In fiscal year 2017, 818,271 Freedom of Information Act requests were received by the Department of Justice. That was up from 597,415 in 2010. These numbers tell a clear story. Citizens want information, and they want transparency from the governments that serve them.
Local government agencies are certainly on the right track when it comes to transparency with citizens. A Gallup poll listed that 72% of U.S. adults have a “great deal” or “fair amount” of confidence in their local government. That is a good sign – it is at the local level where citizens engage the most with government. Agencies looking to keep the public’s trust should utilize the power of technology to help continue to keep their operations as transparent as possible.
Here are 3 best practices governments can implement to leverage technology to their advantage for more transparency with their citizens:
Best Practice #1: Apply the power of video
Humans have always been visually motivated, but technology has increased our appetite to near insatiable levels – YouTube is the second biggest search engine in the world. Local government agencies have been listening and have found ways to leverage the demand for video to increase transparency. Some examples include streaming government meetings and implementing body cameras for law enforcement. Video can be taken one step further by auto-transcribing government meetings and making the transcripts – easily searchable by words or phrases – available to the public.
Best Practice #2: Be upfront about smart city initiatives
Smart city initiatives are wonderful ways to modernize, increase efficiency and improve citizen experience. But the introduction of new tech can lead many to worry that the data these smart sensors are collecting can be used to surveil instead of to serve. Local government agencies should be open and receptive to feedback from citizens. They should inform citizens as to where smart city sensors will be located, what information they will be collecting and how the data will be used to improve quality of life.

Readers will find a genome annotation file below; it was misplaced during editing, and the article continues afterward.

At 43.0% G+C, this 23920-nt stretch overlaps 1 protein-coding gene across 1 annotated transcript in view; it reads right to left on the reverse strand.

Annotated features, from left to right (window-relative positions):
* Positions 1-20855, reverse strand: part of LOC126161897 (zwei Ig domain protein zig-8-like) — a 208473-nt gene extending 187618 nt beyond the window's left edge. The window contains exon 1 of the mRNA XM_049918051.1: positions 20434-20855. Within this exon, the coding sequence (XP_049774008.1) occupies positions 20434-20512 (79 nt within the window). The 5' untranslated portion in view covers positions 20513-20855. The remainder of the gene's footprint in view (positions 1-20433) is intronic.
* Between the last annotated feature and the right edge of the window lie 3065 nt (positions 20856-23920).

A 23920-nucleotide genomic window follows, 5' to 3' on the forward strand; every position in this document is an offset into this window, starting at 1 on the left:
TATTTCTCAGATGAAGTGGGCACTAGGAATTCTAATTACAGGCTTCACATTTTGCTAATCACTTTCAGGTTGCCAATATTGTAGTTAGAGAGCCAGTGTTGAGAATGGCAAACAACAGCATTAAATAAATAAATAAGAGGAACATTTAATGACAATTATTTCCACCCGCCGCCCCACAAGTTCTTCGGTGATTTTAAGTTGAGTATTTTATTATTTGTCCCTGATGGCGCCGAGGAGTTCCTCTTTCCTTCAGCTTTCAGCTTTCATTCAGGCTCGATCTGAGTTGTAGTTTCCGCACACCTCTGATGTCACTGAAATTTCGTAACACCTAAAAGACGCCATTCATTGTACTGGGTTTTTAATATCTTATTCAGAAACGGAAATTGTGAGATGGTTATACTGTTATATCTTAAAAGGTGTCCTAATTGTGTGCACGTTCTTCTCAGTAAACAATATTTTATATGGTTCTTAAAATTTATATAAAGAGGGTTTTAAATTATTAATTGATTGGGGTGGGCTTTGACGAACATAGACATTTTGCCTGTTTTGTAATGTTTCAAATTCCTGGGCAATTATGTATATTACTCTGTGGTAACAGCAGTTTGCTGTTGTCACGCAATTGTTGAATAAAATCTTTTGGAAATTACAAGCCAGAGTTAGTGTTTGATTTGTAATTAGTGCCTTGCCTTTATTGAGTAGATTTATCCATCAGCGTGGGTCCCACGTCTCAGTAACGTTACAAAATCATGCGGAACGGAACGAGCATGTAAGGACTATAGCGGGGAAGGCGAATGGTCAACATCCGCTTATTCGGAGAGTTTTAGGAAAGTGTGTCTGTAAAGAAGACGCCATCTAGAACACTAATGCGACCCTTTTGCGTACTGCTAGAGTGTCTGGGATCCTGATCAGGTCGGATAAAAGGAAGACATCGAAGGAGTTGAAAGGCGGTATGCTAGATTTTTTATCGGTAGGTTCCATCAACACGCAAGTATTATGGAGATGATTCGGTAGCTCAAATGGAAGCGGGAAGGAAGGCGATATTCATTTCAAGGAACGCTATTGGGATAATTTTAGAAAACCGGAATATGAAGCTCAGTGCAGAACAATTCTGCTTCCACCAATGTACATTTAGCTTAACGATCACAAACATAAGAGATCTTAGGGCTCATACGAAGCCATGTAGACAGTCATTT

Best Practice #3: Leverage data through intuitive reporting
Speaking of data – governments collect massive amounts of data, all day, every day, from everything about traffic flow and road conditions to tax information and water usage. That collected data is most often raw, vast and so incomprehensible, it very well could be considered hieroglyphics. To increase transparency, governments should seek to leverage the data through generating customizable reports. Agencies would then be able to present the data in a clear, easy-to-understand manner, allowing citizens to further achieve important city initiatives.
For example, Salt Lake City was attempting to fix its roads which, like many other roads throughout the country, were in poor shape from years of use. The city was able to gather the massive mountains of data they collected through its software to create intuitive reports that told a story. The city presented the data to their citizens who, with this clearer understanding of a crucial aspect of their community, were able to vote for initiatives to help fix the roads.
Ultimately at the end of the day, technology doesn’t build trust – people do. But technology can be an incredibly valuable tool to help further increase transparency between a government and its citizens. It can and should continue to be used to help local government agencies keep and earn their citizens’ trust.